Onsen baths are particularly enjoyable in the winter – the snow monkeys in particular love a good onsen in Nagano, and there are some great local traditional inns to stay in too.
7. Different Onsen Can Have Different Mineral Content
Onsen baths are naturally formed by water that is heated deep below the ground and rises to the surface. Because they are natural, they are filled with minerals. Each onsen is different and is filled with its own unique blend of mineral properties, all with their own benefits.
8. Don’t Put Your Hair Underwater
An unwritten rule of onsen is that you should never dip your hair in the water. So be sure to never put your head under the water, or if you have long hair, be sure to tie it up.
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9. Onsen Are A Place Of Relaxation
Traditionally, they are an antidote to stress. For locals, they offer relaxation after a long day of work or business, and for tourists, they are a way to unwind after a busy day of sightseeing at places like Universal Studios Japan or Himeji Castle.
Onsen are about quietly soaking in the hot water and enjoying the calming atmosphere. This means no running, swimming or splashing as this can ruin it for others. You are allowed to talk in an onsen, however out of respect to others you should try to keep it to a low volume.
10. Don’t Linger Near The Entrance
When you first see an onsen, you may be tempted to pause for a minute to take in the scene. But, be mindful not to linger near the entrance for too long to avoid blocking people who may be trying to get in or out. In Japan, physical contact amongst strangers is avoided so lingering near the entrance could be seen as a violation of people’s personal space.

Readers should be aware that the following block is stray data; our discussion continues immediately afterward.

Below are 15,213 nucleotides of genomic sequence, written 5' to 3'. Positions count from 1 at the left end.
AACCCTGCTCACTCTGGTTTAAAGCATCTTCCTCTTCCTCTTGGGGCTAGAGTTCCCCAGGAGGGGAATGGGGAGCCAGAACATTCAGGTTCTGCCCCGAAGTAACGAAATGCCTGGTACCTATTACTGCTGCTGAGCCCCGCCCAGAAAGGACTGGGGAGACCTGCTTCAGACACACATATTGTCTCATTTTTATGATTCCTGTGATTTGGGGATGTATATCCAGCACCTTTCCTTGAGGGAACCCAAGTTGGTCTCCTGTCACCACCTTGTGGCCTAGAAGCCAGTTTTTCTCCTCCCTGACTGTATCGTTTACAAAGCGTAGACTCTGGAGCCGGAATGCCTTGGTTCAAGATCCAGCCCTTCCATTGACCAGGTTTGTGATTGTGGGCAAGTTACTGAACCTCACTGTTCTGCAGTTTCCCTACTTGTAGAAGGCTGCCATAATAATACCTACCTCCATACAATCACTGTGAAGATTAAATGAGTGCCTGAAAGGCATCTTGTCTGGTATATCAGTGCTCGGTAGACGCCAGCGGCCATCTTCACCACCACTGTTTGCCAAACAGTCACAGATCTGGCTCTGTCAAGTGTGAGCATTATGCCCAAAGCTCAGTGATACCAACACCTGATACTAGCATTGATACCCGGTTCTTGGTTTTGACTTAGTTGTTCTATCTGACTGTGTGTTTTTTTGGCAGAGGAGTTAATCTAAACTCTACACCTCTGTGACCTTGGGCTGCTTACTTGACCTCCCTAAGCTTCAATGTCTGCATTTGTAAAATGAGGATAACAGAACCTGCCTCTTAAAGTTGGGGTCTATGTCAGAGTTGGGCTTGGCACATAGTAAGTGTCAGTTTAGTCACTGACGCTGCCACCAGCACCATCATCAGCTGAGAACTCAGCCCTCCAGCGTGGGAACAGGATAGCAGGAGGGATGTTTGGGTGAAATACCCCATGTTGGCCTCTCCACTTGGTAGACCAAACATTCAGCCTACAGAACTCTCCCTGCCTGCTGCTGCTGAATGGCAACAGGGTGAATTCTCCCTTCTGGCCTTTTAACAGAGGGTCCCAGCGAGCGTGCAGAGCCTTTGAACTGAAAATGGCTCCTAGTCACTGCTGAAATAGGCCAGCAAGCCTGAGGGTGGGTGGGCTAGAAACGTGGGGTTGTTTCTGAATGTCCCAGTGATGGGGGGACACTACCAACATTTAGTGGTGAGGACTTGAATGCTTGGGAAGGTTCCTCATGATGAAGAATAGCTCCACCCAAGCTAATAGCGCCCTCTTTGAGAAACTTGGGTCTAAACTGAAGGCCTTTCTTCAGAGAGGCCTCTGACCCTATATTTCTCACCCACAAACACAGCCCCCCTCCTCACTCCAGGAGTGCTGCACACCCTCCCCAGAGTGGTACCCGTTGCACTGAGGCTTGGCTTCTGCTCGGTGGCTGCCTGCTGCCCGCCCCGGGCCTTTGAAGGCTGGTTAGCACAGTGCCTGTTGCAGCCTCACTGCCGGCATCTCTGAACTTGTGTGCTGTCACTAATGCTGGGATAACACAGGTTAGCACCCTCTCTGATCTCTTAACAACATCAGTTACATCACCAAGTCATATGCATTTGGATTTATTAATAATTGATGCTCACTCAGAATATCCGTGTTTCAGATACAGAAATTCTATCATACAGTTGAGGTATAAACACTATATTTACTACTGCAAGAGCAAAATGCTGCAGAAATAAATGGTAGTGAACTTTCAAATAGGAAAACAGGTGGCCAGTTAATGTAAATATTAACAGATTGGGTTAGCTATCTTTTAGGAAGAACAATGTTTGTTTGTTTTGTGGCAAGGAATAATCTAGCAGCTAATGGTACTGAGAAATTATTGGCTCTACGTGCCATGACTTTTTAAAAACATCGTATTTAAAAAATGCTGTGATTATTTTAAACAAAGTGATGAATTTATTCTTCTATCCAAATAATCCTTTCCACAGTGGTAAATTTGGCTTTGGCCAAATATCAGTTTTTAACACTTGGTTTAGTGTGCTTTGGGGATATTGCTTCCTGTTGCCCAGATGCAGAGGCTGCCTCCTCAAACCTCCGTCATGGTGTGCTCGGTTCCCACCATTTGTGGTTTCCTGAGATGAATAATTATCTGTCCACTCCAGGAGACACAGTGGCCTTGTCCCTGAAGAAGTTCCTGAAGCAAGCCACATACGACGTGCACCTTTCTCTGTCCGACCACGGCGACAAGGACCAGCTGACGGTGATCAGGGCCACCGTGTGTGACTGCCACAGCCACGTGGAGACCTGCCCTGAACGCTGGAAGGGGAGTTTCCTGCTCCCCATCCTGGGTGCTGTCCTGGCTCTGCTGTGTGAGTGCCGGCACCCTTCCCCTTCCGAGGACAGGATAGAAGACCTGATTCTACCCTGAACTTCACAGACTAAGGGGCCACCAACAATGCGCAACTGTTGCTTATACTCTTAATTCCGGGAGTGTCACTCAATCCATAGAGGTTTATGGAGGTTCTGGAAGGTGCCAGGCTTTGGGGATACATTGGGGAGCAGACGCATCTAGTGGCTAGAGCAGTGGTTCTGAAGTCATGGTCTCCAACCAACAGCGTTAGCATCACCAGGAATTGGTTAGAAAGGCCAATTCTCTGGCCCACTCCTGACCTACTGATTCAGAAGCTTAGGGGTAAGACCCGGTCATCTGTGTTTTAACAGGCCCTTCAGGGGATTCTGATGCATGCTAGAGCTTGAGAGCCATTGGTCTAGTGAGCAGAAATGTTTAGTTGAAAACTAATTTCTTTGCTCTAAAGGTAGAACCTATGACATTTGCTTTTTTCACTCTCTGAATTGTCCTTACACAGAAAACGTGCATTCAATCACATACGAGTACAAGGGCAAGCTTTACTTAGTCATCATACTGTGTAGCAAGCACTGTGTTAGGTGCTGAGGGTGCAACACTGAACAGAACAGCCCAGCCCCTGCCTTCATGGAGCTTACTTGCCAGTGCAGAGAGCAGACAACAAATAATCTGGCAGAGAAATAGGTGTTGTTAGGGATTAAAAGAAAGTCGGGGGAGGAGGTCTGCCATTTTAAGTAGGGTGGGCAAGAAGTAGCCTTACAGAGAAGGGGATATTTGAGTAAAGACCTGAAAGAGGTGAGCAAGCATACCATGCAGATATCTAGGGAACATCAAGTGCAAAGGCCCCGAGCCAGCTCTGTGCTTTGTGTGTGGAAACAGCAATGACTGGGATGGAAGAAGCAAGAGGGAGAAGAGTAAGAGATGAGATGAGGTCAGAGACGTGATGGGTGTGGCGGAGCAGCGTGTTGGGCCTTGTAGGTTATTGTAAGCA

11. Avoid Looking At People
When in an onsen it is important to keep your eyes down and avoid looking around. This is to maintain an atmosphere that is calming and comfortable for all other patrons. It can be hard to maintain a blank stare in such a majestic location, especially in iconic places such as Beppu Onsen – so just make sure you try not to look at anyone – and definitely do not stare.
12. No Drunk People Inside The Bathtub
This is not only about respect, but it also about health. Due to the high temperatures of the onsen water, it is considered to be unsafe for a heavily drunk person to soak in the tub. There should be no eating or drinking of any kind in the onsen.
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13. You Are Given Two Towels
One full-sized towel, and one small towel. Your larger towel is left in the locker room while your smaller, modesty towel is used to cover up between the locker room and shower, and then again between the shower and onsen. But it is important to never let it touch the water.
14. Onsen And Sento Are Different
While a sento is a public hot bath, like an onsen, it is not connected to a natural spring. In Japan, you may also find ‘super sento’ which offer a more elegant experience and offer a variety of saunas, baths and other services.
So, there you have it! Who knew bathing could be so particular! Everything in Japan is an experience, even taking a bath! Perfect after a day of skiing, sightseeing or simply for the pleasure of relaxation. You can’t go to Japan and not try an onsen! If you’re unsure what to do, just politely ask the on-hand staff at the onsen or sento.